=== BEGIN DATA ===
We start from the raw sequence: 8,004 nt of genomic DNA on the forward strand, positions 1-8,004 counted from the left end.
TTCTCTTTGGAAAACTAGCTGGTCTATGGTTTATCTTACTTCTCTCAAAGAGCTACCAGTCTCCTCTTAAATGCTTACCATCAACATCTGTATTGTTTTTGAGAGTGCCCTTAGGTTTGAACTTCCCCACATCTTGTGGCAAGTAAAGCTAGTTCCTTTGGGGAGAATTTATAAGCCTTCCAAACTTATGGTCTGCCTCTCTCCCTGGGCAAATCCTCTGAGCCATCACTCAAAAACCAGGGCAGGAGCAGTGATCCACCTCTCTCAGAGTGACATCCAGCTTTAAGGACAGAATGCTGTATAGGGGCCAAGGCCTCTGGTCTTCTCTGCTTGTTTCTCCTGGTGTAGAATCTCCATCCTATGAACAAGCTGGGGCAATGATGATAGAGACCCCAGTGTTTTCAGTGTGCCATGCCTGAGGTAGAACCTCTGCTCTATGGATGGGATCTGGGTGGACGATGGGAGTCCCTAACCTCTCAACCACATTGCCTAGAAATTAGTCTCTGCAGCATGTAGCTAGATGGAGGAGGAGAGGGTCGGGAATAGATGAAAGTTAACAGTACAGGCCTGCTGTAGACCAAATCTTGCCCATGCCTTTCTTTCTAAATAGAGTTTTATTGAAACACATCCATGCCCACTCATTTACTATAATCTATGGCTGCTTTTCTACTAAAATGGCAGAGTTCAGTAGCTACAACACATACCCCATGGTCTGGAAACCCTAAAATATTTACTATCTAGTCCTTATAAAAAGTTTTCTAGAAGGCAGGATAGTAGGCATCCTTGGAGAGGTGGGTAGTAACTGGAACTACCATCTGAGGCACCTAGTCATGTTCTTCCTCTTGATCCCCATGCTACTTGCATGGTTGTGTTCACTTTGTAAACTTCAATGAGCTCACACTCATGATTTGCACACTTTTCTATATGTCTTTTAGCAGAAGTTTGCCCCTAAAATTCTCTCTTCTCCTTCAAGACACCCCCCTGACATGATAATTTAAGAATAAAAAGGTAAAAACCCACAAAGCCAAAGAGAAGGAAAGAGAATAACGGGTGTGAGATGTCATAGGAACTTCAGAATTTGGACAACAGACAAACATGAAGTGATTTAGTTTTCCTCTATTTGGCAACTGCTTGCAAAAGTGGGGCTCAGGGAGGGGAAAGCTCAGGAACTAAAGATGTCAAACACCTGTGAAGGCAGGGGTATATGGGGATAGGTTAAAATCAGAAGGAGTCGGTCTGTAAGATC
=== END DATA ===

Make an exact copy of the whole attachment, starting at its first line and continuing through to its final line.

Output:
We start from the raw sequence: 8,004 nt of genomic DNA on the forward strand, positions 1-8,004 counted from the left end.
TTCTCTTTGGAAAACTAGCTGGTCTATGGTTTATCTTACTTCTCTCAAAGAGCTACCAGTCTCCTCTTAAATGCTTACCATCAACATCTGTATTGTTTTTGAGAGTGCCCTTAGGTTTGAACTTCCCCACATCTTGTGGCAAGTAAAGCTAGTTCCTTTGGGGAGAATTTATAAGCCTTCCAAACTTATGGTCTGCCTCTCTCCCTGGGCAAATCCTCTGAGCCATCACTCAAAAACCAGGGCAGGAGCAGTGATCCACCTCTCTCAGAGTGACATCCAGCTTTAAGGACAGAATGCTGTATAGGGGCCAAGGCCTCTGGTCTTCTCTGCTTGTTTCTCCTGGTGTAGAATCTCCATCCTATGAACAAGCTGGGGCAATGATGATAGAGACCCCAGTGTTTTCAGTGTGCCATGCCTGAGGTAGAACCTCTGCTCTATGGATGGGATCTGGGTGGACGATGGGAGTCCCTAACCTCTCAACCACATTGCCTAGAAATTAGTCTCTGCAGCATGTAGCTAGATGGAGGAGGAGAGGGTCGGGAATAGATGAAAGTTAACAGTACAGGCCTGCTGTAGACCAAATCTTGCCCATGCCTTTCTTTCTAAATAGAGTTTTATTGAAACACATCCATGCCCACTCATTTACTATAATCTATGGCTGCTTTTCTACTAAAATGGCAGAGTTCAGTAGCTACAACACATACCCCATGGTCTGGAAACCCTAAAATATTTACTATCTAGTCCTTATAAAAAGTTTTCTAGAAGGCAGGATAGTAGGCATCCTTGGAGAGGTGGGTAGTAACTGGAACTACCATCTGAGGCACCTAGTCATGTTCTTCCTCTTGATCCCCATGCTACTTGCATGGTTGTGTTCACTTTGTAAACTTCAATGAGCTCACACTCATGATTTGCACACTTTTCTATATGTCTTTTAGCAGAAGTTTGCCCCTAAAATTCTCTCTTCTCCTTCAAGACACCCCCCTGACATGATAATTTAAGAATAAAAAGGTAAAAACCCACAAAGCCAAAGAGAAGGAAAGAGAATAACGGGTGTGAGATGTCATAGGAACTTCAGAATTTGGACAACAGACAAACATGAAGTGATTTAGTTTTCCTCTATTTGGCAACTGCTTGCAAAAGTGGGGCTCAGGGAGGGGAAAGCTCAGGAACTAAAGATGTCAAACACCTGTGAAGGCAGGGGTATATGGGGATAGGTTAAAATCAGAAGGAGTCGGTCTGTAAGATC